[Avallone, Francis Thomas]

(b Philadelphia, PA, Sept 8, 1940). American pop vocalist of Italian descent. His career spanned music, film, and television, helping to define the image of the post-war Teen idol. A virtuoso trumpeter, Avalon released instrumental singles early in his career and led a jazz group, Rocco and the Saints, based in Philadelphia. Chancellor Records signed Avalon as a vocalist, aiming to capitalize on his boyish looks. Avalon’s singles for Chancellor include “Venus,” which spent five weeks at number one on the Billboard charts in 1959, and its follow-up, “Why.” The smooth vocals and reverberant textures of these recordings defined Avalon’s sound. He was first and foremost a ballad singer, and his recordings positioned him as a tame alternative to rock and roll, while his charm and boy-next-door appeal propelled him to fame with middle-class teenage girls.

Avalon made frequent appearances on Dick Clark’s television show American Bandstand and his first film role was alongside Clark in ...

Article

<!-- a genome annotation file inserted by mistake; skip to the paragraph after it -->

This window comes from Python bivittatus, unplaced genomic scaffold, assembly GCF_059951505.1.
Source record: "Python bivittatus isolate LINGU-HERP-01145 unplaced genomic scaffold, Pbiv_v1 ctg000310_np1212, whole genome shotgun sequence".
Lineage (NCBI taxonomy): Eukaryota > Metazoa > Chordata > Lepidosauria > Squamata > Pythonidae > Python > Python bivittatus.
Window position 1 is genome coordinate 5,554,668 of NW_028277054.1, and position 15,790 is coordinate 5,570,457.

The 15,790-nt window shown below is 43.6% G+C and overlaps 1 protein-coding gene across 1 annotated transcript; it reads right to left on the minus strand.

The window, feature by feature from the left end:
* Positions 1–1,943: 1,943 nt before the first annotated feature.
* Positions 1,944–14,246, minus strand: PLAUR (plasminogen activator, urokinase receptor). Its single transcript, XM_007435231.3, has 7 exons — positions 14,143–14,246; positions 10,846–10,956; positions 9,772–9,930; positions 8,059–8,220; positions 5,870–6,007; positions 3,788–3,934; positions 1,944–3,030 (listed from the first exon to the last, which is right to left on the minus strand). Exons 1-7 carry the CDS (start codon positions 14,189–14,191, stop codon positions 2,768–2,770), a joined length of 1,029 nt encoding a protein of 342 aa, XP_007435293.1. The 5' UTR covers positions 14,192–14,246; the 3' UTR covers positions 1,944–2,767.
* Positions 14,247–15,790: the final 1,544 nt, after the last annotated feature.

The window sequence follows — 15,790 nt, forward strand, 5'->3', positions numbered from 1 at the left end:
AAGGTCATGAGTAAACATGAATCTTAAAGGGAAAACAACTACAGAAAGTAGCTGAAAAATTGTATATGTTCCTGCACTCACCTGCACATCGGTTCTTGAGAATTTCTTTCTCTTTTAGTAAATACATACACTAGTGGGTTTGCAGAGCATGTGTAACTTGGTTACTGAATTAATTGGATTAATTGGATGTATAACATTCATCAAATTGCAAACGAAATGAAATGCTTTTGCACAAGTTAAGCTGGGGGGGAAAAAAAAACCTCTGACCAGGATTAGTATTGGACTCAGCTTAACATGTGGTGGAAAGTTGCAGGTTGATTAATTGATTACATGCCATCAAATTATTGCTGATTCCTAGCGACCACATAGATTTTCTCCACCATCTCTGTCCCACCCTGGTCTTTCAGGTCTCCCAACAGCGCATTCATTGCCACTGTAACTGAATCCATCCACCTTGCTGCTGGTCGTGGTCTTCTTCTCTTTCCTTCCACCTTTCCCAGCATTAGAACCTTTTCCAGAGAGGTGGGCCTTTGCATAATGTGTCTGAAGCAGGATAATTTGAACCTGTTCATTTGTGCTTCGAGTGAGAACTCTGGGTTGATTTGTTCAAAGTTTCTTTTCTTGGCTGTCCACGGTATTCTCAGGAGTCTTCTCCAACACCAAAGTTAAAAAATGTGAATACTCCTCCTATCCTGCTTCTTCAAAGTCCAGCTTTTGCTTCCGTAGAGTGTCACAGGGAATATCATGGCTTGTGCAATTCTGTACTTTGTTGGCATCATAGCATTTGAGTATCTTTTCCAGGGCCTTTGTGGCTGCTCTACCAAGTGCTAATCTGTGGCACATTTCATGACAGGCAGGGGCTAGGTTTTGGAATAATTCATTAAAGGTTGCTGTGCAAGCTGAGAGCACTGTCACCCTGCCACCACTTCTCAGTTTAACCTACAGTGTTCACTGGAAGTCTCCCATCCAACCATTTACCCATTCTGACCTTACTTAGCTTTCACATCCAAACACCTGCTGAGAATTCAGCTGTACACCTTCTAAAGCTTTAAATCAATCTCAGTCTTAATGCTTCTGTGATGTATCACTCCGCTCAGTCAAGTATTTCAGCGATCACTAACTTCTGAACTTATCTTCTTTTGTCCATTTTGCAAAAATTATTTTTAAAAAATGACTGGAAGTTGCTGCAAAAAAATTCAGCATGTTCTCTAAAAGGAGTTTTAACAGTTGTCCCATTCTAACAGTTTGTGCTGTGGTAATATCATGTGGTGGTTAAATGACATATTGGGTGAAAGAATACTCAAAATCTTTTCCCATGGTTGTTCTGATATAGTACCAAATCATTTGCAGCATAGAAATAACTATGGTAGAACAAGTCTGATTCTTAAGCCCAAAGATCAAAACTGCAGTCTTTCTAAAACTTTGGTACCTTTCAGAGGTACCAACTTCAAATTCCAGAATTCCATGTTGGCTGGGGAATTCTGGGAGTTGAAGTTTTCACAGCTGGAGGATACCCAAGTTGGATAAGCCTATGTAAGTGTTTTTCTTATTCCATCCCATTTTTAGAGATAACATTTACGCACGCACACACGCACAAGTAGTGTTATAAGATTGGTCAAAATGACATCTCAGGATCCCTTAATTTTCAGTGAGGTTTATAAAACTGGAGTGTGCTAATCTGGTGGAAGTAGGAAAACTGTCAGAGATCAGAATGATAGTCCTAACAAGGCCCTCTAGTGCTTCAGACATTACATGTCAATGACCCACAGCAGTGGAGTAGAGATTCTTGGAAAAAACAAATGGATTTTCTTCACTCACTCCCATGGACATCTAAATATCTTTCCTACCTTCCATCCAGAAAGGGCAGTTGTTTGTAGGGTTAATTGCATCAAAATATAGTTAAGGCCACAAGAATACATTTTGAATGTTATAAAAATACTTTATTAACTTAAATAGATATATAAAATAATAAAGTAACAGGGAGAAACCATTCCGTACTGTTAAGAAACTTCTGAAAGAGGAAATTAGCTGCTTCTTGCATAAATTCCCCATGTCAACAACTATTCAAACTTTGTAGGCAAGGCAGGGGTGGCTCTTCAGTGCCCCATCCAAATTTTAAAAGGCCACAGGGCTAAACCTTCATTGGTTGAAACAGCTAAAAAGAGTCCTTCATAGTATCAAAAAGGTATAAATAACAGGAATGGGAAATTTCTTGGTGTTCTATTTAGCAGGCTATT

Linda J. Daniel

(Wayne)

(b Duncan, OK, March 25, 1938; d nr Victor, MT, Oct 26, 1999). American singer-songwriter and actor. He took lessons in classical piano as a child and began playing guitar in his teens. His mother, Mae Boren Axton, co-wrote “Heartbreak Hotel,” which was a hit for Elvis Presley in 1956. Axton attended Oklahoma State University, where he excelled in football before leaving to serve in the navy. His music career began in the early 1960s, when he began performing as a singer-songwriter in the folk clubs of southern California. “Greenback Dollar,” a song he co-wrote with Ken Ramsey, became a hit for the Kingston Trio. In 1962 Axton signed with Horizon Records, which released his first album The Balladeer (Horizon, 1962), recorded live at the Troubadour in Hollywood, followed by Thunder’n Lightnin’ and Saturday’s Child (both Horizon, 1963). From 1964 to 1971 he was associated with several labels, including Vee-Jay, Surrey, Exodus, Columbia, and Capitol. His albums with A&M—...

Article

Cathy Ragland